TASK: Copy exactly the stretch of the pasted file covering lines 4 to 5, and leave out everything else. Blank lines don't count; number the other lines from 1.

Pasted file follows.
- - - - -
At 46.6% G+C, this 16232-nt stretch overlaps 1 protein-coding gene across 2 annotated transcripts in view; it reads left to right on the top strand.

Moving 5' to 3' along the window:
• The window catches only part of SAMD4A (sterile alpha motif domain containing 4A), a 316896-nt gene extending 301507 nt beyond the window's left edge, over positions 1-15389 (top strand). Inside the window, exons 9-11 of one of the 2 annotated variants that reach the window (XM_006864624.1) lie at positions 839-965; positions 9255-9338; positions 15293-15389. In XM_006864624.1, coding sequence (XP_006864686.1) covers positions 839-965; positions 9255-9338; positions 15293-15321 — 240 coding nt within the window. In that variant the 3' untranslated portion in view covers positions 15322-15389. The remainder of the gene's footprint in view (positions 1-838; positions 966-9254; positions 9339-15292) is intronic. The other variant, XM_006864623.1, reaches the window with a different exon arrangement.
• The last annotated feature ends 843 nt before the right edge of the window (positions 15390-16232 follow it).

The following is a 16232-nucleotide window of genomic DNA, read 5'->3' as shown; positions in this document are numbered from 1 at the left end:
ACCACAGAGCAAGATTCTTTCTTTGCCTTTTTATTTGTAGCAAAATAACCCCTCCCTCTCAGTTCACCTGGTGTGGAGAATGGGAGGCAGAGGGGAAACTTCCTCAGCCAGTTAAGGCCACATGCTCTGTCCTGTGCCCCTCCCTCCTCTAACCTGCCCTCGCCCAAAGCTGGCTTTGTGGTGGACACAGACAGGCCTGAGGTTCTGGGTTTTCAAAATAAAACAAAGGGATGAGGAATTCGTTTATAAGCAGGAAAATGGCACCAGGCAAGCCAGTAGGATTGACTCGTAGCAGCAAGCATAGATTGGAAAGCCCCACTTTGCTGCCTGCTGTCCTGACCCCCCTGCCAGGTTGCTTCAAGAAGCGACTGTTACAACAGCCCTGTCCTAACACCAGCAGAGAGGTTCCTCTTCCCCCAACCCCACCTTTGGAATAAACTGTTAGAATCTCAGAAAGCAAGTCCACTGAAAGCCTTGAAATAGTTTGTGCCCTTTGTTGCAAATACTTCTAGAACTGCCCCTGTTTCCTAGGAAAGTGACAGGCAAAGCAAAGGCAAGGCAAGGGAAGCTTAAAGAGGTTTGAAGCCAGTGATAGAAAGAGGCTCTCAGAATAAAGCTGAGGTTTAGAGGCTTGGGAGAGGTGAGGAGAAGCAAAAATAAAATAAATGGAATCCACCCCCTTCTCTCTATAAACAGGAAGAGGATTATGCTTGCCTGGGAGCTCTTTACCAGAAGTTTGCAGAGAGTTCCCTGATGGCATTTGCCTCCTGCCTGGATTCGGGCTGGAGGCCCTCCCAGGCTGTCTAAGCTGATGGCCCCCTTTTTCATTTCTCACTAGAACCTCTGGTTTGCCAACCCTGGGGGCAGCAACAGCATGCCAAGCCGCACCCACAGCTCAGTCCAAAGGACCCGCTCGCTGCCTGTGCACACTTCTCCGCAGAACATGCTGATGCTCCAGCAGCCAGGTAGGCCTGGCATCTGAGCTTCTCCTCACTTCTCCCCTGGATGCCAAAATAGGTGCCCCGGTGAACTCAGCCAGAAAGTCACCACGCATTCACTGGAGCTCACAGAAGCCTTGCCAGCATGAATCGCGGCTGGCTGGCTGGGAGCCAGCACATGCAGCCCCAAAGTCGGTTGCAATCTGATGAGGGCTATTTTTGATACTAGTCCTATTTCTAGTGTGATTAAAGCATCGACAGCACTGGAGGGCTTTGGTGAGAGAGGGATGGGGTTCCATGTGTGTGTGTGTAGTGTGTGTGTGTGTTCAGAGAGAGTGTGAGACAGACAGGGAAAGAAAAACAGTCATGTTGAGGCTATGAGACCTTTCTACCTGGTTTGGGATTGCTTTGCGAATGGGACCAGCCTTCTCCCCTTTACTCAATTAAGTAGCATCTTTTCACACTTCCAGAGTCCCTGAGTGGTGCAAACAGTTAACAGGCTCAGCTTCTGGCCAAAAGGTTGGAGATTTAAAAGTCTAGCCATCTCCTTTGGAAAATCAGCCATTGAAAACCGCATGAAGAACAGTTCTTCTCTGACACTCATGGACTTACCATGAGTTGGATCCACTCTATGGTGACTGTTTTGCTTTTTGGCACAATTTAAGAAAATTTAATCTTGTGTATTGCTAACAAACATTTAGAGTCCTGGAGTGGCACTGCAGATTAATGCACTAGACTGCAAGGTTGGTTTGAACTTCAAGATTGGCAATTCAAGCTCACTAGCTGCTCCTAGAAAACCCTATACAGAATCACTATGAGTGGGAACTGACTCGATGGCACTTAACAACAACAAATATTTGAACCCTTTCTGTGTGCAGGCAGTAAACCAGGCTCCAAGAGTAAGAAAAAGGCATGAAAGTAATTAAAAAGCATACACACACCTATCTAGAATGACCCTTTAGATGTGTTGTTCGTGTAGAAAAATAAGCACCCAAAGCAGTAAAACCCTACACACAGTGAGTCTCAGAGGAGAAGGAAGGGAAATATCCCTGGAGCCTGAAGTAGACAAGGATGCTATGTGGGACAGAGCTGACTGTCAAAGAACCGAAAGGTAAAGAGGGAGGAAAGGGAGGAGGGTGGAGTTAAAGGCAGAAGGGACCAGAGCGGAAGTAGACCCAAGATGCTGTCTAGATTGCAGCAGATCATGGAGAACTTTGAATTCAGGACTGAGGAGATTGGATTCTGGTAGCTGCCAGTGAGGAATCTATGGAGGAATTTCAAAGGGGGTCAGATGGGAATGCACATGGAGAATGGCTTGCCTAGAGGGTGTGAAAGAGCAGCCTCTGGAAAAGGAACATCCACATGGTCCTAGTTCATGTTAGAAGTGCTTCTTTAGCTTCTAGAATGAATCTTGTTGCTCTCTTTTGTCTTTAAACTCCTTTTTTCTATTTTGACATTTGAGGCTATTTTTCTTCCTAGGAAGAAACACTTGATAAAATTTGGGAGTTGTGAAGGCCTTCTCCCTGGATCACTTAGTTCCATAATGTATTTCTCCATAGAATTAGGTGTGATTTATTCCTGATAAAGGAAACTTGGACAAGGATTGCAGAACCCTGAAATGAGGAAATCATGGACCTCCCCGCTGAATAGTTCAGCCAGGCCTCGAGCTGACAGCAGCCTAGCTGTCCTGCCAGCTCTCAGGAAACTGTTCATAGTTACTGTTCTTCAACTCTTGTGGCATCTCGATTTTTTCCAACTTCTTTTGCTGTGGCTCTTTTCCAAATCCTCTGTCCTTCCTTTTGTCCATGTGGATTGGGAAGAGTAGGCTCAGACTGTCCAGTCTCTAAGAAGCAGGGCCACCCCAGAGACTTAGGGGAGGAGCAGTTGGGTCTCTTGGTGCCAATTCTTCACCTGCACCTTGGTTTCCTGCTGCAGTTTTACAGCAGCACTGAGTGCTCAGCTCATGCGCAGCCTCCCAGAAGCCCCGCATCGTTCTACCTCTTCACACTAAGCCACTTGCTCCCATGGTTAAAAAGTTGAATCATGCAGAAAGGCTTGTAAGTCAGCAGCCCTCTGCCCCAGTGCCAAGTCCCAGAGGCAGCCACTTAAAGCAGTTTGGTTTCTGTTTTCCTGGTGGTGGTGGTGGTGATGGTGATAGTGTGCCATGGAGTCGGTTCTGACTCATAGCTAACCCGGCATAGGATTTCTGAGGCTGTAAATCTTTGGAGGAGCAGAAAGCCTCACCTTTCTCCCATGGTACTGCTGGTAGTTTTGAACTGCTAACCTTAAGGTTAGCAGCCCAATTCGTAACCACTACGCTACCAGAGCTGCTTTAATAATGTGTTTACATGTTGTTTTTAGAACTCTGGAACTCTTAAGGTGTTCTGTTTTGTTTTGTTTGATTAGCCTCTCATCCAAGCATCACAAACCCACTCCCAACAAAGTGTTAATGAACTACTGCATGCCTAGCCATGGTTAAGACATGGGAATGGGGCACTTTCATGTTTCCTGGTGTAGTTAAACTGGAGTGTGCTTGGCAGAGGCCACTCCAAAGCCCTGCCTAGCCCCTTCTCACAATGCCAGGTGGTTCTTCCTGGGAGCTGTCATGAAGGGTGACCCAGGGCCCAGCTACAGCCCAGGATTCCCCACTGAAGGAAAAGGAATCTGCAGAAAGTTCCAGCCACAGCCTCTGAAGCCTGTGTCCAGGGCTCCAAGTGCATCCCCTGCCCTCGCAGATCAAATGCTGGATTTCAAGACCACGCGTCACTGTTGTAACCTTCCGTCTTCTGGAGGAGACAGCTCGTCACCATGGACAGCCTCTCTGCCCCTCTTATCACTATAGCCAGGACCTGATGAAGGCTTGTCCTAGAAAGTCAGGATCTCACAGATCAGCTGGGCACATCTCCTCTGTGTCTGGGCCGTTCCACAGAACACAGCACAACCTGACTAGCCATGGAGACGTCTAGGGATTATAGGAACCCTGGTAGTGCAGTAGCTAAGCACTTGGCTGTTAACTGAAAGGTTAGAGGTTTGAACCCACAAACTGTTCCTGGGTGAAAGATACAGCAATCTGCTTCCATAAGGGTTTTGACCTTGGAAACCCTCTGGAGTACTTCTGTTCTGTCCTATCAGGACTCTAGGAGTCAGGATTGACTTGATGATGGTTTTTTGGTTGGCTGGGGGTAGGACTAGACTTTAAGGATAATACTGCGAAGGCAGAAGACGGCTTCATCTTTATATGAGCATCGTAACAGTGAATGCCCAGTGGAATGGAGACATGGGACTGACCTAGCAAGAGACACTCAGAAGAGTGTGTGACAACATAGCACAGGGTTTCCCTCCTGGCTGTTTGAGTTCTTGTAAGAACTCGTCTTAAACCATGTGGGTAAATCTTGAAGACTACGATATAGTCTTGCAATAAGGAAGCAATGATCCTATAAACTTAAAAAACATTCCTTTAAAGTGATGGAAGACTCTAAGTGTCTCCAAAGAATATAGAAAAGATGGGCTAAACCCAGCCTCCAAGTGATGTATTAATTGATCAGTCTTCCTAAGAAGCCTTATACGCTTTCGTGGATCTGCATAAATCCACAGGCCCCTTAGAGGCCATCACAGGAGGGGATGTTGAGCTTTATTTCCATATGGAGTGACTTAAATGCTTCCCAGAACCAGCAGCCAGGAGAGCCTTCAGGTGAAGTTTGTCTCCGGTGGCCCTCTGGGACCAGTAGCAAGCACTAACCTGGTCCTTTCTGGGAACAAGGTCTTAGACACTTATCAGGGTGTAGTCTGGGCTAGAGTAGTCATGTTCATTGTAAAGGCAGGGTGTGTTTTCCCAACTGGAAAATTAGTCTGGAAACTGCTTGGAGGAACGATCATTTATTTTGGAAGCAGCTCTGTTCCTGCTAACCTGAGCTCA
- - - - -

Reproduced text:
• The last annotated feature ends 843 nt before the right edge of the window (positions 15390-16232 follow it).

The following is a 16232-nucleotide window of genomic DNA, read 5'->3' as shown; positions in this document are numbered from 1 at the left end: